Recipes we love - Overnight coffee cake

For 23 years our family lived on the campus of an International Bible College - - if you're interested :) "unbiased" plug for the day.  It was such fun working with young and energetic 18-25 year olds from all over the world.  We often had students in our home and of course food was usually involved.  Chocolate chip cookies and brownies were easy to throw together for an evening crowd around the campfire, but one healthy recipe I regularly used was when we'd have breakfast.  

Overnight Coffee Cake.  

Well, I left out two important words........Soaked Grain.  Overnight Soaked Grain Coffee Cake.  

Soaked grain?  That's weird....well, actually this method has been used by most pre-industrialized peoples for centuries.  Things have changed in the past 150 years but for some of us in today's world, going back to this ancient art might help us digest grains a little better.

The problem is said to be phytic acid.  Grains, along with legumes and nuts, contain phytic acid which, if not properly broken down, bind to the minerals in the gastrointestinal tract and can't be absorbed in the small intestine easily which could  lead to mineral deficiencies.  If we properly prepare grains the "old" way either by fermentation, soaking or sprouting we might be giving the body the best chance of nutrient absorption.

To learn more about soaking grains and flours here's a good blog post to get you started:   

So this recipe contains one ingredient that might not be in your pantry.  Whole grain in kernel form. You can find it in the bulk section of Whole Foods or other larger health food stores. Choose from either red wheat, spelt, kamut or oat groats.  Our family bakes with spelt.  It's an ancient grain said to be easier to digest than wheat, but If you're sensitive to gluten, oat groats is probably the best option.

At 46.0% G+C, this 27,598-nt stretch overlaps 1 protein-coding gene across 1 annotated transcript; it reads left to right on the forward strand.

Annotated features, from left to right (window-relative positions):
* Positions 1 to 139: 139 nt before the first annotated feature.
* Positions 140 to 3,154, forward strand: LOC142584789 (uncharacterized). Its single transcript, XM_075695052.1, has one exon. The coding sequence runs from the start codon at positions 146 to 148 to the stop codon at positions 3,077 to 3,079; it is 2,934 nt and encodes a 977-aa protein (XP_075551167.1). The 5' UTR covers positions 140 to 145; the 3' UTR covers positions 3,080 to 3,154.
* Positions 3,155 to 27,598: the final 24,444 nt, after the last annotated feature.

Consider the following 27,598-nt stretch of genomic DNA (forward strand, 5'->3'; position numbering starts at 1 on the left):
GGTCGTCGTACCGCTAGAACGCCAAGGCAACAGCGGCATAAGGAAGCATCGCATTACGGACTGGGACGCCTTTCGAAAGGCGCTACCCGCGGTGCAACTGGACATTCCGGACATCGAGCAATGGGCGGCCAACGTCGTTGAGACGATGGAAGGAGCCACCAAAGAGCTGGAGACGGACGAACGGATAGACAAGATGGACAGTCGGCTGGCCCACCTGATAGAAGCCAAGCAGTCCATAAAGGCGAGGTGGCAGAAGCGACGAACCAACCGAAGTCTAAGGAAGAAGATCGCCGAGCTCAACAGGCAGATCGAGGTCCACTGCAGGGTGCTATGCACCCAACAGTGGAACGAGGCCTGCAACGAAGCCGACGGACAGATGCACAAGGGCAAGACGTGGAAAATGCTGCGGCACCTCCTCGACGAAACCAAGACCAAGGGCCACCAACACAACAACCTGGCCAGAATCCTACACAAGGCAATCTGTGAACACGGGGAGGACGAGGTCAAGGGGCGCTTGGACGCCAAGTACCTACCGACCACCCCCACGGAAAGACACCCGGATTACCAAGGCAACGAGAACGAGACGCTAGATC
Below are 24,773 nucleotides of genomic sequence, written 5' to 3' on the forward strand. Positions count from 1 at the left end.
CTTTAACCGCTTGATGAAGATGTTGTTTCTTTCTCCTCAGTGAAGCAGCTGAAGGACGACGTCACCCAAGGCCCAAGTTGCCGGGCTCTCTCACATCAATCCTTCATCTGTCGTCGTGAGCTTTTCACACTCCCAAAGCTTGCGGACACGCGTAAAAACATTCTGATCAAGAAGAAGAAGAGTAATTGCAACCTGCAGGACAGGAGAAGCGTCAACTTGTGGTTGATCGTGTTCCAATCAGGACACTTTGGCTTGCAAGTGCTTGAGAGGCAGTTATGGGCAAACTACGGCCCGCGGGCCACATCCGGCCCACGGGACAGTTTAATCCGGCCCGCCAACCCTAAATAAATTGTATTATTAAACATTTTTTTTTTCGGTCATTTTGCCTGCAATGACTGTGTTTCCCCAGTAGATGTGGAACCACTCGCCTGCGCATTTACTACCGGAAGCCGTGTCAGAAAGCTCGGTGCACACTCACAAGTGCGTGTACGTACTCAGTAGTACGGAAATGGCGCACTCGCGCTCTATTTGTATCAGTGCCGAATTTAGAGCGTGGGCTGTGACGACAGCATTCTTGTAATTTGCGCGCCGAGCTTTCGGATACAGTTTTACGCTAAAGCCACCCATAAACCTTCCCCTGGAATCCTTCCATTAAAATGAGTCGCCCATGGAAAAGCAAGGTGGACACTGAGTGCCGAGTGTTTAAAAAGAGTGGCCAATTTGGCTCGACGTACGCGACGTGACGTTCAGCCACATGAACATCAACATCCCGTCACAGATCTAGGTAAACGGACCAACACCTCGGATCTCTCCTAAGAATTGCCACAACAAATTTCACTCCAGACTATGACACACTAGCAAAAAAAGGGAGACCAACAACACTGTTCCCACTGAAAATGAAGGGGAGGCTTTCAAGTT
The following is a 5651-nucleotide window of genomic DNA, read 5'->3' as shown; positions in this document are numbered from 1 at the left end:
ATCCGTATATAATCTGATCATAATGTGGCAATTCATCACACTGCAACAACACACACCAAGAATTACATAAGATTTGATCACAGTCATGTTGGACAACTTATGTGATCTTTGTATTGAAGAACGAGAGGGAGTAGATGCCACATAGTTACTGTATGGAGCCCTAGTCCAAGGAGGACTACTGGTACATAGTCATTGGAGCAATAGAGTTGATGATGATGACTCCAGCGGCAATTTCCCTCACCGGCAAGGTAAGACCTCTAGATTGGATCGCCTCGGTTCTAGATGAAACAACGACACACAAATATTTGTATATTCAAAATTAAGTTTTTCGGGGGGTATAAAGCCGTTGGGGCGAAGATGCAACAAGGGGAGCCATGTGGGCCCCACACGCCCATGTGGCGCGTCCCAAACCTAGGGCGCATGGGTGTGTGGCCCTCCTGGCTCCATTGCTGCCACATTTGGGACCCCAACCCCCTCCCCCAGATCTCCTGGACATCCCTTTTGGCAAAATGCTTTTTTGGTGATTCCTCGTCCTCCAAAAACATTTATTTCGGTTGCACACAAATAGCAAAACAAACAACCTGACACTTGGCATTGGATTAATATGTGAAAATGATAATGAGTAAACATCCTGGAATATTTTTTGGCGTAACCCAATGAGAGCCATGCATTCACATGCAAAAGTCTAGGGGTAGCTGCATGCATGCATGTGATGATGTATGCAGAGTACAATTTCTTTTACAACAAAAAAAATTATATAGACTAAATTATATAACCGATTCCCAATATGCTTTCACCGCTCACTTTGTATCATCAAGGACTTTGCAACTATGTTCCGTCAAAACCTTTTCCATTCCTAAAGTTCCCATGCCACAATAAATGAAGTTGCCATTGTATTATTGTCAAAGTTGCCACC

Then you'll need some sort of sour milk like yogurt, kefir or buttermilk and also a blender.  .


So how do you do it?

The night before:

1 1/2-2 c buttermilk or yogurt or kefir

1 1/2 c wheat, spelt, kamut grain or oat groats

Add the grain and 1 1/2 c liquid.  Start the blender adding up to 1/2 cup more to keep a vortex swirling in the center.  (If you're using a Vitamix or another high powered blender you won't need to blend as long).  

Cover and let it sit overnight.

In the morning: 

Grease a 9x13 baking pan or a 9 inch spring form pan

Preheat oven to 325 degrees F 

Add the next 7 ingredients into the blender:

2 eggs

3/4 c honey

1/2 tsp salt

1 tsp baking soda

1 tsp baking powder

1 heaping tsp cinnamon

1 tsp nutmeg

In a small bowl stir together date/nut mixture and reserve 1/2 c for topping:

3/4 c heaping:) chopped pecans or walnuts

3/4 c dates heaping again:) chopped small or use the already diced ones out of the bag

1 tsp cinnamon

Mix up the topping in another small bowl - I use my hands to do this:

4 Tablespoons butter - can be either hard or soft - soft is faster

4 Tablespoons coconut sugar or turbinado sugar

1 c rolled oats

1/2 c date/nut mixture

Fold the remaining date/nut mixture into batter.  

Pour batter from blender into baking pan. 

Distribute topping evenly over top with fingers pressing it lightly into batter with a fork.

Bake for 30-40 minutes or until toothpick coms clean out of center of cake.  

I hope this makes sense....I don't want it to the kind of recipe like I grew up on...old German Mennonite recipes that say obscure things like. "Add enough flour to make a soft dough!"  Whatever that means!  But if you have any questions about the recipe, don't hesitate to ask!